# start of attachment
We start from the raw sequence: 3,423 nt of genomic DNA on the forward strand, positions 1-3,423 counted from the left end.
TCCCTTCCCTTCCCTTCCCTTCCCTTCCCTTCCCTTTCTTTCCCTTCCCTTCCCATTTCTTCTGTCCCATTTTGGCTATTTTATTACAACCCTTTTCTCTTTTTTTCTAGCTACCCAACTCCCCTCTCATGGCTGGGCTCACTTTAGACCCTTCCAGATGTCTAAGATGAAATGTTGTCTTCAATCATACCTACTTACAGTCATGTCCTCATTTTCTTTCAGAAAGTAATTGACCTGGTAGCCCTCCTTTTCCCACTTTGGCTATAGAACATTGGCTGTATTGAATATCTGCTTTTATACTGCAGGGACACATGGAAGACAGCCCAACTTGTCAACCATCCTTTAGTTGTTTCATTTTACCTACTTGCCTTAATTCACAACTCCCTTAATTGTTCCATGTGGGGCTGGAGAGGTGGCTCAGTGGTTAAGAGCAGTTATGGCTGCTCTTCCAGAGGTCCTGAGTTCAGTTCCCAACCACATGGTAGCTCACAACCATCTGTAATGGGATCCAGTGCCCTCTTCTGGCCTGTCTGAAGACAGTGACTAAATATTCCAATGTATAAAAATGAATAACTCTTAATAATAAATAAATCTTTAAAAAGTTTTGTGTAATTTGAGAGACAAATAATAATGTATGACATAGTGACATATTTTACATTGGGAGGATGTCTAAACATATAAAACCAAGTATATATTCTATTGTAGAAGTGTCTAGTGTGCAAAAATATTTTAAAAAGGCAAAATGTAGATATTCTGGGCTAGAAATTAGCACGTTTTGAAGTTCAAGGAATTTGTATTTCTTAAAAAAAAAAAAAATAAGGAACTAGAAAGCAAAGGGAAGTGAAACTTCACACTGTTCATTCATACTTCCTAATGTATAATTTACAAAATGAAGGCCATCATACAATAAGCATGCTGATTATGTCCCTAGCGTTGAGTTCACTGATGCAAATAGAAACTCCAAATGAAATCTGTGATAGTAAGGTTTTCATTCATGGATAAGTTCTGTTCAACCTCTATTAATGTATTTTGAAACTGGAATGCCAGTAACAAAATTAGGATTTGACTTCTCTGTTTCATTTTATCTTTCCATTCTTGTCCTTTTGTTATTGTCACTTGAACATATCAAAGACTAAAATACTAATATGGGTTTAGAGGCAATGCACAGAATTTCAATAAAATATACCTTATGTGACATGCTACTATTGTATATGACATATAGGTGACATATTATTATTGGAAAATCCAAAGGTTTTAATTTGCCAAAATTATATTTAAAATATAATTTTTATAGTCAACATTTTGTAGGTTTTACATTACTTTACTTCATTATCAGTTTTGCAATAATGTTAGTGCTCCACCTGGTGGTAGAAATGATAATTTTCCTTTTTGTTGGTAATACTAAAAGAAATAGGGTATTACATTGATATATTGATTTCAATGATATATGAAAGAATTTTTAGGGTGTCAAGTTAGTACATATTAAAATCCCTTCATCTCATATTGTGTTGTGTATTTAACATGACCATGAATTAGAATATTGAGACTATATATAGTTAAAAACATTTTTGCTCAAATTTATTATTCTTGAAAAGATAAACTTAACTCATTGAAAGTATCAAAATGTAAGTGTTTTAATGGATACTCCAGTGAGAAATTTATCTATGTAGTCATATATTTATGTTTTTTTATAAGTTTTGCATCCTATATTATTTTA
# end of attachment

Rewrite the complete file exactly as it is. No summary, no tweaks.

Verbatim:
We start from the raw sequence: 3,423 nt of genomic DNA on the forward strand, positions 1-3,423 counted from the left end.
TCCCTTCCCTTCCCTTCCCTTCCCTTCCCTTCCCTTTCTTTCCCTTCCCTTCCCATTTCTTCTGTCCCATTTTGGCTATTTTATTACAACCCTTTTCTCTTTTTTTCTAGCTACCCAACTCCCCTCTCATGGCTGGGCTCACTTTAGACCCTTCCAGATGTCTAAGATGAAATGTTGTCTTCAATCATACCTACTTACAGTCATGTCCTCATTTTCTTTCAGAAAGTAATTGACCTGGTAGCCCTCCTTTTCCCACTTTGGCTATAGAACATTGGCTGTATTGAATATCTGCTTTTATACTGCAGGGACACATGGAAGACAGCCCAACTTGTCAACCATCCTTTAGTTGTTTCATTTTACCTACTTGCCTTAATTCACAACTCCCTTAATTGTTCCATGTGGGGCTGGAGAGGTGGCTCAGTGGTTAAGAGCAGTTATGGCTGCTCTTCCAGAGGTCCTGAGTTCAGTTCCCAACCACATGGTAGCTCACAACCATCTGTAATGGGATCCAGTGCCCTCTTCTGGCCTGTCTGAAGACAGTGACTAAATATTCCAATGTATAAAAATGAATAACTCTTAATAATAAATAAATCTTTAAAAAGTTTTGTGTAATTTGAGAGACAAATAATAATGTATGACATAGTGACATATTTTACATTGGGAGGATGTCTAAACATATAAAACCAAGTATATATTCTATTGTAGAAGTGTCTAGTGTGCAAAAATATTTTAAAAAGGCAAAATGTAGATATTCTGGGCTAGAAATTAGCACGTTTTGAAGTTCAAGGAATTTGTATTTCTTAAAAAAAAAAAAAATAAGGAACTAGAAAGCAAAGGGAAGTGAAACTTCACACTGTTCATTCATACTTCCTAATGTATAATTTACAAAATGAAGGCCATCATACAATAAGCATGCTGATTATGTCCCTAGCGTTGAGTTCACTGATGCAAATAGAAACTCCAAATGAAATCTGTGATAGTAAGGTTTTCATTCATGGATAAGTTCTGTTCAACCTCTATTAATGTATTTTGAAACTGGAATGCCAGTAACAAAATTAGGATTTGACTTCTCTGTTTCATTTTATCTTTCCATTCTTGTCCTTTTGTTATTGTCACTTGAACATATCAAAGACTAAAATACTAATATGGGTTTAGAGGCAATGCACAGAATTTCAATAAAATATACCTTATGTGACATGCTACTATTGTATATGACATATAGGTGACATATTATTATTGGAAAATCCAAAGGTTTTAATTTGCCAAAATTATATTTAAAATATAATTTTTATAGTCAACATTTTGTAGGTTTTACATTACTTTACTTCATTATCAGTTTTGCAATAATGTTAGTGCTCCACCTGGTGGTAGAAATGATAATTTTCCTTTTTGTTGGTAATACTAAAAGAAATAGGGTATTACATTGATATATTGATTTCAATGATATATGAAAGAATTTTTAGGGTGTCAAGTTAGTACATATTAAAATCCCTTCATCTCATATTGTGTTGTGTATTTAACATGACCATGAATTAGAATATTGAGACTATATATAGTTAAAAACATTTTTGCTCAAATTTATTATTCTTGAAAAGATAAACTTAACTCATTGAAAGTATCAAAATGTAAGTGTTTTAATGGATACTCCAGTGAGAAATTTATCTATGTAGTCATATATTTATGTTTTTTTATAAGTTTTGCATCCTATATTATTTTA